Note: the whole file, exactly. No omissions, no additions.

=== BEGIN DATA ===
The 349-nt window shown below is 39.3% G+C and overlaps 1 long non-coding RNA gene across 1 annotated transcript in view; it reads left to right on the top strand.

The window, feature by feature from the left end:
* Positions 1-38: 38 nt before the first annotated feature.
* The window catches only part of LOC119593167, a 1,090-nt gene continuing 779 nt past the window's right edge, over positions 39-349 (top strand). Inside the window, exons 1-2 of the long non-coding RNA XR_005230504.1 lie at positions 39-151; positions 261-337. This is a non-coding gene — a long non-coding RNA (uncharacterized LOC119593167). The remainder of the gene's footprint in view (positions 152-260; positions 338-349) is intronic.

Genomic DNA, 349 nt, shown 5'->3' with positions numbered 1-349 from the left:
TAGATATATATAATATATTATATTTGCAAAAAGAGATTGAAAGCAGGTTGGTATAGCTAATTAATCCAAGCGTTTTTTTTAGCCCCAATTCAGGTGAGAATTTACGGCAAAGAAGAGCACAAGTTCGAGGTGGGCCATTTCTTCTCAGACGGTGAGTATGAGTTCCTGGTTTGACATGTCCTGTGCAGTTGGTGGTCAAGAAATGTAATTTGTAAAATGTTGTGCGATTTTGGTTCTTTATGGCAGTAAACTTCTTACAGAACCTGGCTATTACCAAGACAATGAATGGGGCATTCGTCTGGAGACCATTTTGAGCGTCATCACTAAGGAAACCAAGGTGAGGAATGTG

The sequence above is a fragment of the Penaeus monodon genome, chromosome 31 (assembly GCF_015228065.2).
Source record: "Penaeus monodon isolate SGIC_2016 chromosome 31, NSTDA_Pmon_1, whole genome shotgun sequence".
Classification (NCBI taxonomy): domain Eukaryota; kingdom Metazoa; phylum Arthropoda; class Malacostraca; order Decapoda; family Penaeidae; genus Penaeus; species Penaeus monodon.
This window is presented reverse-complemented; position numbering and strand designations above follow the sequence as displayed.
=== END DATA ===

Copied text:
The 349-nt window shown below is 39.3% G+C and overlaps 1 long non-coding RNA gene across 1 annotated transcript in view; it reads left to right on the top strand.

The window, feature by feature from the left end:
* Positions 1-38: 38 nt before the first annotated feature.
* The window catches only part of LOC119593167, a 1,090-nt gene continuing 779 nt past the window's right edge, over positions 39-349 (top strand). Inside the window, exons 1-2 of the long non-coding RNA XR_005230504.1 lie at positions 39-151; positions 261-337. This is a non-coding gene — a long non-coding RNA (uncharacterized LOC119593167). The remainder of the gene's footprint in view (positions 152-260; positions 338-349) is intronic.

Genomic DNA, 349 nt, shown 5'->3' with positions numbered 1-349 from the left:
TAGATATATATAATATATTATATTTGCAAAAAGAGATTGAAAGCAGGTTGGTATAGCTAATTAATCCAAGCGTTTTTTTTAGCCCCAATTCAGGTGAGAATTTACGGCAAAGAAGAGCACAAGTTCGAGGTGGGCCATTTCTTCTCAGACGGTGAGTATGAGTTCCTGGTTTGACATGTCCTGTGCAGTTGGTGGTCAAGAAATGTAATTTGTAAAATGTTGTGCGATTTTGGTTCTTTATGGCAGTAAACTTCTTACAGAACCTGGCTATTACCAAGACAATGAATGGGGCATTCGTCTGGAGACCATTTTGAGCGTCATCACTAAGGAAACCAAGGTGAGGAATGTG

The sequence above is a fragment of the Penaeus monodon genome, chromosome 31 (assembly GCF_015228065.2).
Source record: "Penaeus monodon isolate SGIC_2016 chromosome 31, NSTDA_Pmon_1, whole genome shotgun sequence".
Classification (NCBI taxonomy): domain Eukaryota; kingdom Metazoa; phylum Arthropoda; class Malacostraca; order Decapoda; family Penaeidae; genus Penaeus; species Penaeus monodon.
This window is presented reverse-complemented; position numbering and strand designations above follow the sequence as displayed.